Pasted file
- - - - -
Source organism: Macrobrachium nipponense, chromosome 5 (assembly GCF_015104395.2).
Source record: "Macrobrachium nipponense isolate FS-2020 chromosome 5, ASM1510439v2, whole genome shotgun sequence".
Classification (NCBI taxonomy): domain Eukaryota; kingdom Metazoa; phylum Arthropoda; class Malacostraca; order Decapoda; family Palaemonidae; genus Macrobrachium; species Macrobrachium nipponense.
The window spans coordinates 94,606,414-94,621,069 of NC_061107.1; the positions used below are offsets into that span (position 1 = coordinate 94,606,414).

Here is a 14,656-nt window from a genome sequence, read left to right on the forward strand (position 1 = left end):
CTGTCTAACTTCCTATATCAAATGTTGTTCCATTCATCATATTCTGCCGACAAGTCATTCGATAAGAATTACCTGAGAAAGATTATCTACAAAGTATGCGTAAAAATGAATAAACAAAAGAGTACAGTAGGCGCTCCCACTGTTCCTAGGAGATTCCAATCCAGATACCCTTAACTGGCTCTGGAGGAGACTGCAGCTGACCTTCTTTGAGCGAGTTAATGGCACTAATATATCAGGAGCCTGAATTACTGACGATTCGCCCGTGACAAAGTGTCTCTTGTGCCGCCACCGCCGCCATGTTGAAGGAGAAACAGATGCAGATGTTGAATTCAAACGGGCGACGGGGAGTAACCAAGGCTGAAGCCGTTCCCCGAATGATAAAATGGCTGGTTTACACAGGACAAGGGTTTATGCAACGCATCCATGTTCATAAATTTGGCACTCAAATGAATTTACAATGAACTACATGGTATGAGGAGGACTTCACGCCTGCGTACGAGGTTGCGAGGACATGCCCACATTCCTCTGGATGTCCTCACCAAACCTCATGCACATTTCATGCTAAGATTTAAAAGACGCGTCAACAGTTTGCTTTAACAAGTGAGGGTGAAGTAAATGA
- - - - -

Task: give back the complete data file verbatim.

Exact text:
Source organism: Macrobrachium nipponense, chromosome 5 (assembly GCF_015104395.2).
Source record: "Macrobrachium nipponense isolate FS-2020 chromosome 5, ASM1510439v2, whole genome shotgun sequence".
Classification (NCBI taxonomy): domain Eukaryota; kingdom Metazoa; phylum Arthropoda; class Malacostraca; order Decapoda; family Palaemonidae; genus Macrobrachium; species Macrobrachium nipponense.
The window spans coordinates 94,606,414-94,621,069 of NC_061107.1; the positions used below are offsets into that span (position 1 = coordinate 94,606,414).

Here is a 14,656-nt window from a genome sequence, read left to right on the forward strand (position 1 = left end):
CTGTCTAACTTCCTATATCAAATGTTGTTCCATTCATCATATTCTGCCGACAAGTCATTCGATAAGAATTACCTGAGAAAGATTATCTACAAAGTATGCGTAAAAATGAATAAACAAAAGAGTACAGTAGGCGCTCCCACTGTTCCTAGGAGATTCCAATCCAGATACCCTTAACTGGCTCTGGAGGAGACTGCAGCTGACCTTCTTTGAGCGAGTTAATGGCACTAATATATCAGGAGCCTGAATTACTGACGATTCGCCCGTGACAAAGTGTCTCTTGTGCCGCCACCGCCGCCATGTTGAAGGAGAAACAGATGCAGATGTTGAATTCAAACGGGCGACGGGGAGTAACCAAGGCTGAAGCCGTTCCCCGAATGATAAAATGGCTGGTTTACACAGGACAAGGGTTTATGCAACGCATCCATGTTCATAAATTTGGCACTCAAATGAATTTACAATGAACTACATGGTATGAGGAGGACTTCACGCCTGCGTACGAGGTTGCGAGGACATGCCCACATTCCTCTGGATGTCCTCACCAAACCTCATGCACATTTCATGCTAAGATTTAAAAGACGCGTCAACAGTTTGCTTTAACAAGTGAGGGTGAAGTAAATGA